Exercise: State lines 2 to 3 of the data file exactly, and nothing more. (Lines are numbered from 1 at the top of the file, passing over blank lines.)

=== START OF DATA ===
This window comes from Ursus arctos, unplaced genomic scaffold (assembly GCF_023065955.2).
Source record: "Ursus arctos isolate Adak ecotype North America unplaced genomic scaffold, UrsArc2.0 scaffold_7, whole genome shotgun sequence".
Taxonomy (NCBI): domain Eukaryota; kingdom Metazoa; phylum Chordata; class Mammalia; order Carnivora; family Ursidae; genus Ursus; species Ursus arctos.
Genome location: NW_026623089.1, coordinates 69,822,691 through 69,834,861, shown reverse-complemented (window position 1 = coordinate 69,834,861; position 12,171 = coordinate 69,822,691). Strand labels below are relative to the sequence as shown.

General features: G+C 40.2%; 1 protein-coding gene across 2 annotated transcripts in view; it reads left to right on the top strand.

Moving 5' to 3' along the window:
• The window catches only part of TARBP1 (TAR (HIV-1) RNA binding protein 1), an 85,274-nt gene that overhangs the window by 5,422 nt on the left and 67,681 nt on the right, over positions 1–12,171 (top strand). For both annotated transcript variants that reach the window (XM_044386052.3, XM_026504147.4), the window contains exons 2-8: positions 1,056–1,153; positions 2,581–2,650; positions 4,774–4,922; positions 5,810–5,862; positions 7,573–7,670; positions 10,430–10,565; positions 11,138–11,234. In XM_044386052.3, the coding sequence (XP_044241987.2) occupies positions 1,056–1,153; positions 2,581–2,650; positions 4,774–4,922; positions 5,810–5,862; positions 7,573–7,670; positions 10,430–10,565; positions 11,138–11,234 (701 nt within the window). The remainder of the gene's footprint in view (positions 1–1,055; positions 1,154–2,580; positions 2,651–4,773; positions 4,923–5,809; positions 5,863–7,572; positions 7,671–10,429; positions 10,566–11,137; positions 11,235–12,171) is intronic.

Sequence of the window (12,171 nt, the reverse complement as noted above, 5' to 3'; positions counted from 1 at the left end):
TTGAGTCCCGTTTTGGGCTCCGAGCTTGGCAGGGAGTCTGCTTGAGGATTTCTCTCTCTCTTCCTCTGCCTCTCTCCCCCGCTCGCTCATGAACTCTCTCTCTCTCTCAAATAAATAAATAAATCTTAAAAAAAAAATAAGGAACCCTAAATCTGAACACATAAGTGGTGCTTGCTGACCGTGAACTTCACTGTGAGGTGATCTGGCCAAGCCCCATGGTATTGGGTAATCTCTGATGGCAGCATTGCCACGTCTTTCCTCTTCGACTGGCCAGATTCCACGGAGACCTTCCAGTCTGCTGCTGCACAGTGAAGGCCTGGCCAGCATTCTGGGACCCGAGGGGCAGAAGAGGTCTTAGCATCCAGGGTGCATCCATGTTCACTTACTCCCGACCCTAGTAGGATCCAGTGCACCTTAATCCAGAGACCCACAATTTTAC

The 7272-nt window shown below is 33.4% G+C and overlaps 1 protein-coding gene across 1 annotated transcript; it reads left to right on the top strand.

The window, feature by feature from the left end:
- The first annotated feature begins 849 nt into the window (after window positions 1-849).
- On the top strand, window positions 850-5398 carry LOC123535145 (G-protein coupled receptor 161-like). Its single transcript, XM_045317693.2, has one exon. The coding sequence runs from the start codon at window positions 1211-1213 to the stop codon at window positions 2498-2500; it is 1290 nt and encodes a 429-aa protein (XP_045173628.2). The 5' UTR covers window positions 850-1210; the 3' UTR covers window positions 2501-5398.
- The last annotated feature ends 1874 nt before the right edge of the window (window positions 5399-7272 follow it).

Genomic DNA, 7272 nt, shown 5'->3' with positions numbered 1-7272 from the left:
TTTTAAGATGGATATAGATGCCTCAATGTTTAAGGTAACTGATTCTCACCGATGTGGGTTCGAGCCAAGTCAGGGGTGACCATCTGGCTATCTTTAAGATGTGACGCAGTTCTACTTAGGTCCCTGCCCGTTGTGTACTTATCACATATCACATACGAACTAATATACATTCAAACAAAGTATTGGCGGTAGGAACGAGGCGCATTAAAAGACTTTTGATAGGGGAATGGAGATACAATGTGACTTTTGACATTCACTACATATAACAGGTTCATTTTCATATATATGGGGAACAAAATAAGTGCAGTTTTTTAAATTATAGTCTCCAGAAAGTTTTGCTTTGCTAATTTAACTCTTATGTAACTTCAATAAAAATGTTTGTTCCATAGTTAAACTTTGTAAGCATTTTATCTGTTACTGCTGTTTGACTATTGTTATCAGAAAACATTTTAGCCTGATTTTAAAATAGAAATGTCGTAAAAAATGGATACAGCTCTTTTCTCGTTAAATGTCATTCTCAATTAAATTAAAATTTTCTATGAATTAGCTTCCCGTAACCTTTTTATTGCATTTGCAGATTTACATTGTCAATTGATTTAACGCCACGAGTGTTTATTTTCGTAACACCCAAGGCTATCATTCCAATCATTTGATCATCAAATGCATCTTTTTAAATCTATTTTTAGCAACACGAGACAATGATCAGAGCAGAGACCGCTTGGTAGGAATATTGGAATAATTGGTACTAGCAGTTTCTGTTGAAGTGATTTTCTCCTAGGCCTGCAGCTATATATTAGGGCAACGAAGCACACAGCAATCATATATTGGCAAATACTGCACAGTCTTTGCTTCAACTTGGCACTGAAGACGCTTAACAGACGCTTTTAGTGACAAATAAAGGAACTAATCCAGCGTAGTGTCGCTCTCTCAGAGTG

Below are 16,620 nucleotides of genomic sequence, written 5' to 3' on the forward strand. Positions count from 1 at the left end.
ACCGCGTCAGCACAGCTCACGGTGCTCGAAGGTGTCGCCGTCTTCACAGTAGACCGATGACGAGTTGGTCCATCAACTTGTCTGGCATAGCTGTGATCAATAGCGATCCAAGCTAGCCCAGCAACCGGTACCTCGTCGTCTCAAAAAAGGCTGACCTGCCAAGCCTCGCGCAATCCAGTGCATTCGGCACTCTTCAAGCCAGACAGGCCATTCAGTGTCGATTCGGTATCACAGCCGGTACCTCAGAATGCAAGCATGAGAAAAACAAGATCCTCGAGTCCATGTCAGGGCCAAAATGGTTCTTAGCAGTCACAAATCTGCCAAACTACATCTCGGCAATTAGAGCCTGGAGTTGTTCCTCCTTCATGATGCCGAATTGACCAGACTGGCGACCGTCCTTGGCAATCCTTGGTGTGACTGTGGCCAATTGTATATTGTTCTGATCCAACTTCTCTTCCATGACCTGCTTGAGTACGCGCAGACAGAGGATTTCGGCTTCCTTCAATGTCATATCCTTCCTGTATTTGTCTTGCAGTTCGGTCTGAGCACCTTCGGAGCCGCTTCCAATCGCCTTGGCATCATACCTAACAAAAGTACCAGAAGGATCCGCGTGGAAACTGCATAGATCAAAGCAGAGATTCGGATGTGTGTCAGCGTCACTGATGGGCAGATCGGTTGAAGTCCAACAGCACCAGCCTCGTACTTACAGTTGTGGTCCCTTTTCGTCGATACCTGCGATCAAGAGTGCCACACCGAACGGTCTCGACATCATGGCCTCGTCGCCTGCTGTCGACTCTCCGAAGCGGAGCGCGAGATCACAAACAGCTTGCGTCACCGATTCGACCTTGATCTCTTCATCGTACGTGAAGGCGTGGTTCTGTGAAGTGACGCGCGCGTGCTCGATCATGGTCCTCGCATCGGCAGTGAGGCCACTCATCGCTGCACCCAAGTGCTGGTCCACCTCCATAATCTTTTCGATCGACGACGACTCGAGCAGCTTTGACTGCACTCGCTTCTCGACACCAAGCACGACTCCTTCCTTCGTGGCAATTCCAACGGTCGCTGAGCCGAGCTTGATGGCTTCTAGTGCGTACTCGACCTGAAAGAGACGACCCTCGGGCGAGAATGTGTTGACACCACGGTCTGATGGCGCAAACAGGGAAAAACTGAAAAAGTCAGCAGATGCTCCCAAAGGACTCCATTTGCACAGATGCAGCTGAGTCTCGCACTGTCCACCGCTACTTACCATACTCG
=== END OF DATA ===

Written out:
Source record: "Ursus arctos isolate Adak ecotype North America unplaced genomic scaffold, UrsArc2.0 scaffold_7, whole genome shotgun sequence".
Taxonomy (NCBI): domain Eukaryota; kingdom Metazoa; phylum Chordata; class Mammalia; order Carnivora; family Ursidae; genus Ursus; species Ursus arctos.